Eugene Bavinger was the primary painting professor at OU and had been so since 1947. He was a very soft-spoken man with a world of experience behind him. I met him as my professor for an advanced painting course. I quickly realized that there was a lot to learn from him. As I mentioned before Bavinger had been around a long time, thirty plus years. You would probably expect that he would be very set in his ways and a bit “old school.” You would be wrong, he was like a kid and extremely in tune with the latest art movements. He had been a pioneer in the use of acrylic paint and was constantly researching the chemistry of acrylic paint additives. I mentioned earlier that OU pushed you into larger and grander work; Bavinger was a key to making this affordable. He set up an Art Department store for painting supplies. Through this store, the Department would buy bulk 100-foot rolls of raw canvas in 72-inch widths. The students could purchase the canvas by the yard at a fraction of the retail cost. In addition to the canvas, the school would purchase fifty-five gallon drums of polymer medium directly from the manufacturer and sell to the students in gallon quantities. In class we learned the craft of making our own stretcher frames and how to convert inexpensive house paint into museum quality gesso. We also learned how to use the polymer medium and use it as a binder to add inexpensive tinting colors to make our own paint. All of this was done to encourage students to produce large, institutional size paintings because that was the current trend in most of the contemporary art movements of the time. OU and Gene Bavinger were very trend conscious. What ever was happening or even being experimented with in New York City was also being explored at OU. Gene was driven in the classroom and in his own personal work by trends and technology. The better I got to know him the more I understood this. At this particular time, the late sixties and early seventies, one of the hottest trends was in large atmospheric abstract paintings sometimes called “Color Field” or “Lyrical Abstractions.” These paintings were a huge visual change from the dynamic and energetic paintings produced by the “Abstract Impressionist.” They were more about light and space. They had a lyrical almost romantic feel to them. This movement certainly had roots in Abstract Expressionism with artists like Mark Rothko, Helen Frankenthaler and Jules Olitski. All three approached their paintings in very different paint application methods but managed to achieve a similar visual appeal. Rothko used traditional oil paint, Frankenthaler used thinly applied transparent stains and Olitski used commercial spray painting equipment. As I mentioned earlier, I was using canned spray paint as a method of applying color to large drawings and this led to acquiring an air brush in an effort to control the application, so the jump to larger spray equipment was a natural progression which was fueled by Gene Bavinger. Gene’s work at that time was visually similar to Olitski, very large lyrical abstractions that the viewer could literally get lost in the spacial illusion. I began the same way, playing (I want to emphasize the word play, much of what I was doing was experimentation) with the spray to create atmospheric backgrounds that I could draw with paint on top. This experimentation along with my observation of Bavinger’s personal work led me to a natural phenomenon directly related to the spray application. I think anyone that has experimented in spray paint application has witnessed this phenomenon at some point. The phenomenon that I am referring to is commonly called the “Wrinkle Technique.” The technique is simple, spray color on a wrinkled material, i.e. paper or canvas, stretch the material flat and the illusion of the wrinkle remains. I had witnessed this technique earlier in one of Bavinger’s paintings. It was a very small and insignificant part of the concept of the painting but very interesting, so when I discovered it myself, I immediately started working with it. The first few paintings were simple wrinkle illusions sprayed in different colors from different directions. I had some initial success outside the classroom and school. I entered a highly respected state competition sponsored by Philbrook Museum in Tulsa, Oklahoma, and won a purchase award. Another very nice thing about OU at that time was they had a nice visiting artist program and because it was the largest art program in the state there were always professional artists and professors from other schools dropping in unannounced. During this short period of time we had one “famous” artist (Paul Jenkins) and also two professors from other Universities (Bob Russell from Pittsburg, Kansas, and Bill Wyman from the University of Texas) drop in. They all seemed impressed with the wrinkle technique and were very encouraging. This outside encouragement along with input from Bavinger led me to push beyond the natural phenomenon of the technique and incorporate it with bigger and better concepts. I worked with this technique for about two years trying to make the visual aspect of the technique secondary to the overall concepts of light and space. I don’t think I ever really did that because the natural phenomenon was so powerful visually. Darn it, they were just too pretty! Yep, you guessed it, I was still stuck making big “pretty pictures.”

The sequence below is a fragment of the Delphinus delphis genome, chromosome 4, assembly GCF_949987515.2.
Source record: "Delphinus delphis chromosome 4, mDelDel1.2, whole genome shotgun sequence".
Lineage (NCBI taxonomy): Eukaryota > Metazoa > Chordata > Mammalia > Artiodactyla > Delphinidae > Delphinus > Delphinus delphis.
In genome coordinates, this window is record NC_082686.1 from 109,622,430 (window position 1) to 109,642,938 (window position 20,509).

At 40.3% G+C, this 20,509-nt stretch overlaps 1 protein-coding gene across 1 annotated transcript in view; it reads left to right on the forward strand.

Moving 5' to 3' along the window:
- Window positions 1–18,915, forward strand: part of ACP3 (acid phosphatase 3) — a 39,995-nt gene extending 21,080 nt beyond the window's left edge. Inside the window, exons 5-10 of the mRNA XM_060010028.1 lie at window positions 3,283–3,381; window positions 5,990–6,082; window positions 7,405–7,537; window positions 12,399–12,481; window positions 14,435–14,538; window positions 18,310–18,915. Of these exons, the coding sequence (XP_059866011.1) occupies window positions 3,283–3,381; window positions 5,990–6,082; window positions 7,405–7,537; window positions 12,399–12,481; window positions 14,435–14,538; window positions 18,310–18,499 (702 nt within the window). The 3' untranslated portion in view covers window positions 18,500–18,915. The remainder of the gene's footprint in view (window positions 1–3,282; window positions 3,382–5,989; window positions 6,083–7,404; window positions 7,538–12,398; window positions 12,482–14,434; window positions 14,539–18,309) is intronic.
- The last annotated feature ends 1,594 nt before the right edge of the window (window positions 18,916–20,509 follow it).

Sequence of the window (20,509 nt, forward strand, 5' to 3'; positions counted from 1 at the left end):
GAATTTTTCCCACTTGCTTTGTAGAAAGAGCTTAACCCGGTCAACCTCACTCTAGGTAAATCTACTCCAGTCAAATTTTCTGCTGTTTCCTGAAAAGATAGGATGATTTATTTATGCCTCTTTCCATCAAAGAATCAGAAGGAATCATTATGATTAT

About this time, 1970, OU hired a new painting professor, George Bogart. George came to help Gene with the growing painting program. He was an imposing figure; tall, thick dark hair and a big black mustache but he turned out to be a gentle patient man and one of the best teachers I have known. He immediately became another important mentor to my painting development. He was a great compliment to Gene’s technical, process driven approach to painting. George was a little more concept driven and both were prolific, passionate painters that practiced their craft every day. They both pushed me to work through problems and had a huge impact on me to develop a strong work ethic. I remember George telling me numerous times that, “A lot of good soldiers had to die before you can win the battle.” This was his way of telling me to keep working. I was now a senior in the program and realized that I should start thinking about what I was going to do when I graduated. I was majoring in Advertising Design and as I mentioned earlier very frustrated with my classes. It seemed no matter how hard I worked that I just wasn’t getting it. I now realize that my passion was elsewhere and it would take a different time and a different commitment, which I eventually achieved in about six years. I still retained a friendship with Jack Bryan at Cameron University. In a conversation with him, he mentioned that he was hopeful that in about a year he would be looking for a person to teach with him at Cameron. Wow, teach with Jack! How cool would that be? If I remember correctly, I think I stopped him mid-sentence and asked what it took to get that job. He replied, “Get your masters and come on down.” I now know that it would take a little more than that but I took that as a job offer, so I started thinking and actively looking at grad schools that offered a masters in art. I really hadn’t thought about teaching as a career and I sure didn’t know what it took to become one so I started doing a little research. I started asking my professors what kind of degrees they had and where they got their graduate degrees. I quickly found out there were different types of graduate degrees and even different types of masters degrees. I had become friends with some of the grad students at OU and most of them were in the MFA program. I learned that this was considered the highest graduate degree available in studio art and was basically the equivalent of a PhD in other academic areas. I found out that most MFA programs were around 60 hours and usually took at least two years to complete. Darn, this was about a year too long for my projected job offer at Cameron. I continued to look for grad programs that could be completed in one year. I found that in addition to the MFA there existed a MA program that consisted of about 30 hours and was geared more to secondary education teachers seeking to add to their teaching credentials. This degree was considered less professional but only took one year to complete. I also found there were 30-hour masters available in art history but I was definitely not interested in art history, again that came much later when I had to teach it. You know I had always heard that if you truly want to learn anything just teach it, it is definitely true. So, now I knew that I was probably looking for a 30-hour masters program that was heavy on studio work. In my limited research, I found that it was generally frowned on to attend the same school for your undergrad and graduate work. This made a lot of sense to me because you spend a minimum of four years studying with a group of professors then it’s time to get input from other sources to broaden the educational experience. Unfortunately for me, I was under a self-imposed deadline that greatly affected my decisions. My only choices in the state of Oklahoma at the time were to continue at OU and pursue a MA or possibly a MFA or to go to the University of Tulsa where they offered a MA. I could also look at schools outside the state but that didn’t seem possible with my tight deadline. At this point, I took a look at my major and decided that a studio degree would be better for graduate school application. I also thought the higher the GPA in my major area the better my chances would be for acceptance so, I switched my major from Advertising Design to Printmaking. I had enough credits to major in Ad Design, Painting or Printmaking but I had a 4.0 GPA in printmaking so I chose it. As I mentioned OU offered both a MFA and a MA and it appeared that the only difference in the academic requirements was the number of hours necessary for graduation. During my last semester in my undergraduate degree I started trying to calculate the number of hours and the minimum time it would take finish. At that time their MFA program consisted of 56 hours, 4 hours short of the more standard 60-hour programs. Their program consisted entirely of studio hours, no academic classes were required and this was very appealing. I was used to taking summer classes and I thought my one-year deadline could consist of two regular semesters and two summer semesters. After some quick calculations I realized that if I took 12 hours each summer semester and 16 hours each regular semester, voilà, that was the magic 56 hours. I was very young and naive but even I knew it would be a tremendous amount of work but the payoff seemed worth the effort. I made an appointment to talk with the Director of the Art School about the submission process and a few other questions I had about the differences in the MA and MFA programs. The Director at that time was Joe Hobbs. Joe was a tall lanky cowboy want-to-be sculptor. I never had him for any classes so I can’t speak to his ability to teach. He didn’t seem to actively make sculpture or art and the pieces that I had seen were a bit dated, but he was the Director of the program the entire time I was there and quite a few years after I left so he had a lot of administrative experience. When we met, I told him I was interested in applying for grad school. He was very encouraging and asked if I had specific questions. I asked him the difference in the two possible masters programs and he basically told me that the MFA was what I should be interested in. I then asked him if there was a mandatory amount of residency time necessary to fulfill the requirements for graduation and to obtain the degree. He looked at me with a puzzled look and said, “What do you mean?” I restated the question a little more directly and said, “If I can finish the required number of hours early can I graduate in less than two years.” He replied that there was no requirement on time, you must simply complete the required 56-hours and that was it. This was great news for me; he had just confirmed that it was possible to complete the MFA program in one year. I was set, all I had to do now was complete the application process, get accepted and start. This proved to be a bit more of a challenge than I thought. I completed the necessary paperwork during my last undergraduate semester. I finished my last semester and was awarded the Alexander Letzeiser silver metal. This was a surprise and a nice honor; it was the second highest honor that OU gave for graduating undergraduate art students.